Much has been made recently about the controversy surrounding the US military burning the Koran in Afghanistan, the Afghani response to it and President Obama’s apology for the whole thing.

The US military is accused of burning the Muslim holy book, the Koran. Virtually no press or coverage has been expended on why the U.S. military would have done such a thing. Has the general public been left to think that perhaps this was a wanton, indiscriminate act of reckless, disrespectful destruction on the part of our military? Has a reason been given by the Mainstream Media as to why this occurred?

Apparently, our military had reason to believe that Al Qaeda operatives were exchanging clandestine messages written in these Korans, so we confiscated them. The military then asked Muslim religious officials for their recommendation as to the proper way to dispose of them. The military was told by Muslim clerics that burning was a proper method of disposal, along with burying the items in the ground, wrapped in a shroud. One can only presume that the military thought that burying them whole didn’t offer a sure enough method to prevent their reclamation and reuse—terrorist messages intact—so they opted for the equally-acceptable method of burning.

It was very hard to find a mainstream Western news report where it said that the very act of writing in the Koran—as the Al Qaeda operatives supposedly did—also constitutes an act of desecration, with commensurately severe punishment.

So once again, the U.S. military is presented by the President and the liberal media as the villain, having committed unprovoked acts of insolence and unjustified arrogance. If ever the over-used, misplaced phrase “taken out of context” applies, it is here.

But President Obama, true to his well-shown behavioral pattern of weakness and disdain for all things military, apologizes to the world for his military’s actions. He doesn’t attempt to put the entire matter into perspective, to try to explain how and why this might have occurred, to get the full story from his military people on the ground before he says, essentially, “We’re wrong, we’re weak, we apologize, please forgive us, and we’re leaving your country as fast as I can get us out of there.”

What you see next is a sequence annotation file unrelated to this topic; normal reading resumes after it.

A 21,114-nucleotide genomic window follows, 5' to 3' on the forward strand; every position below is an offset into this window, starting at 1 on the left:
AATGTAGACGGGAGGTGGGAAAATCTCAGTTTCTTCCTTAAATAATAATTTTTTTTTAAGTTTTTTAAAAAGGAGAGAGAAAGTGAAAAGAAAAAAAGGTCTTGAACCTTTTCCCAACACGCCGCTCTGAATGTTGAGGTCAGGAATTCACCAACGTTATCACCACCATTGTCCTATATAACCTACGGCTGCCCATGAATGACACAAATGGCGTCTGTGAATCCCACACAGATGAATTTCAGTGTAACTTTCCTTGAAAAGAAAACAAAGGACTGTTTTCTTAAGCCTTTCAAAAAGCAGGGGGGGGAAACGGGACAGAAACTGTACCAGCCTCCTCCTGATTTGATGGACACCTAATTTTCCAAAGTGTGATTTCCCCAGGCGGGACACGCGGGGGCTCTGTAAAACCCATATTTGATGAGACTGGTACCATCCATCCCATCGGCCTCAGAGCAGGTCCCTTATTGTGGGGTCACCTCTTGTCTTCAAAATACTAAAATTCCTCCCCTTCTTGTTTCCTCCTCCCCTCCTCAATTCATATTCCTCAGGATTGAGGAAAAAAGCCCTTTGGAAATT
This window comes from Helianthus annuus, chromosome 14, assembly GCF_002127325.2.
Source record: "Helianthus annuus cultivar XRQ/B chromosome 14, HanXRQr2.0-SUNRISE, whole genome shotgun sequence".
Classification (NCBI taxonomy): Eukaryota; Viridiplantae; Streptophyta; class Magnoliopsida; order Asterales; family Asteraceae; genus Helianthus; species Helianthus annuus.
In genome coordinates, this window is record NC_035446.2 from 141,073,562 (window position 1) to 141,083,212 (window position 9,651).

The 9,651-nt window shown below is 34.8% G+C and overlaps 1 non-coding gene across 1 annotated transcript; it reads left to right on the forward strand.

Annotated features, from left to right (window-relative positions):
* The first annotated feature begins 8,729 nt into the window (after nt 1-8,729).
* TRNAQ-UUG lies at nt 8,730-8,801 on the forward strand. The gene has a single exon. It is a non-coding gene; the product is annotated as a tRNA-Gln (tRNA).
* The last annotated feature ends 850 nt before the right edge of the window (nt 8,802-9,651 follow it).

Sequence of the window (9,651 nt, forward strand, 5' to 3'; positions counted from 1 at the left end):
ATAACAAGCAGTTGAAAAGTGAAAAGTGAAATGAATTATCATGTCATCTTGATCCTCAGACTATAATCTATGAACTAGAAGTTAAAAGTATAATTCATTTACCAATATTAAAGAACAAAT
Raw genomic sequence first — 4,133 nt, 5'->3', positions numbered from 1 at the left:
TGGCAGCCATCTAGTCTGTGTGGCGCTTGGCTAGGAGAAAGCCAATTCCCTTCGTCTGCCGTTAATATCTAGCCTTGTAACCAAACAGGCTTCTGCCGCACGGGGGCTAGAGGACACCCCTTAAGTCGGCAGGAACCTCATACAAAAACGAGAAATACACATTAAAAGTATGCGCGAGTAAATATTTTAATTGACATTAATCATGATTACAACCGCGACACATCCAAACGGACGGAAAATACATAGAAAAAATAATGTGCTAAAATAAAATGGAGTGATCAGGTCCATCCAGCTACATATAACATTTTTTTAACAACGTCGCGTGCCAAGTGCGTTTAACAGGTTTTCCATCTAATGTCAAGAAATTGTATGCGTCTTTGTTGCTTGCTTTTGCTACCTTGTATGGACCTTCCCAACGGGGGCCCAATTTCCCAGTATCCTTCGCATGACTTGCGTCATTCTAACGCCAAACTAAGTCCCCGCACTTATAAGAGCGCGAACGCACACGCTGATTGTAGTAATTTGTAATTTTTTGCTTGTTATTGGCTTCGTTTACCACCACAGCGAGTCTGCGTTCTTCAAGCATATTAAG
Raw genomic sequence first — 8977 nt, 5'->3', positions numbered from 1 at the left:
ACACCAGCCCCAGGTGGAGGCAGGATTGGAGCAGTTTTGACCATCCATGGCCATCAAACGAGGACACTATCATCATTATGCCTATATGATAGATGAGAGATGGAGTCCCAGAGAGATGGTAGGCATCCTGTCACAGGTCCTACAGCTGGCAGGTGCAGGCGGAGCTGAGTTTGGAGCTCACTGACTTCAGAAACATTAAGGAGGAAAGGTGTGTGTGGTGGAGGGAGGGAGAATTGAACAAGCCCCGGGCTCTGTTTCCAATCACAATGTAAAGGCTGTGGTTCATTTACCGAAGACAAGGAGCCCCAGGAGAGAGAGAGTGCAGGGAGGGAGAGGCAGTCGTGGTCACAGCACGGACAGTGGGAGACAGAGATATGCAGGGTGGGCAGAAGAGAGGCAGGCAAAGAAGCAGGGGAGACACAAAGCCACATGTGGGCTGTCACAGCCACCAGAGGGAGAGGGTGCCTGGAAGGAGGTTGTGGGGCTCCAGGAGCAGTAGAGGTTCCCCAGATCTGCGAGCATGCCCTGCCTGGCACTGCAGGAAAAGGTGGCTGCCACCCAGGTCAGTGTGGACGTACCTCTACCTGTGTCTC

Then several Administration officials—Hillary Clinton included—fell over each other with apologies in rapid succession, one after the other.

“We’re sorry.”
“No, we’re sorry.”
“No, we’re really sorry.”

Was there an actual episode here for which to apologize? We took our actions because we thought there was terrorist communications activity. We took these actions to protect the lives and well-being of other Americans, based on our interpretation of the information as we understood it at the time. To hear the news reports, one would think the U.S. military just arbitrarily decided to disgrace some highly-sensitive religious material for fun.

This matter appears to provide further evidence that President Obama’s “default mode,” so to speak, is to presume that the U.S. is at fault, that we’re in the wrong, that the norm, the rule—not the exception—is that our actions and responses are to be questioned and their motives doubted.

There is a fine line between confidence and national pride on the one hand and arrogance and unbridled hubris on the other hand. Seeing how George W. Bush’s Southern ‘Cowboy’ aura and lone wolf demeanor played so poorly to the soft, delicate, oh-so-sophisticated Western European sensibilities, President Obama has gone out of his way to portray America and the office of President as being incredibly cognizant and sensitive to the perceptions of the rest of the world. “American exceptionalism is no different than British exceptionalism or Greek exceptionalism,” he said early in his term (never dreaming, obviously, how incredibly ironic the “Greek” example would become.)

But there is just as fine a line between sensitivity and awareness on one hand and the perception of weakness, indecision, and otiosity on the other.

Americans want a leader who inspires pride in their country and a can-do attitude, not a humorless national misanthrope who is constantly asking for the forgiveness of others for ills more imagined than real.

Will any of this matter come Election Day? It’s doubtful. If remembered in November at all, this incident will be blithely dismissed by those who are firmly supportive of President Obama, just as those who oppose him will see this as yet further proof of his unfitness for high office.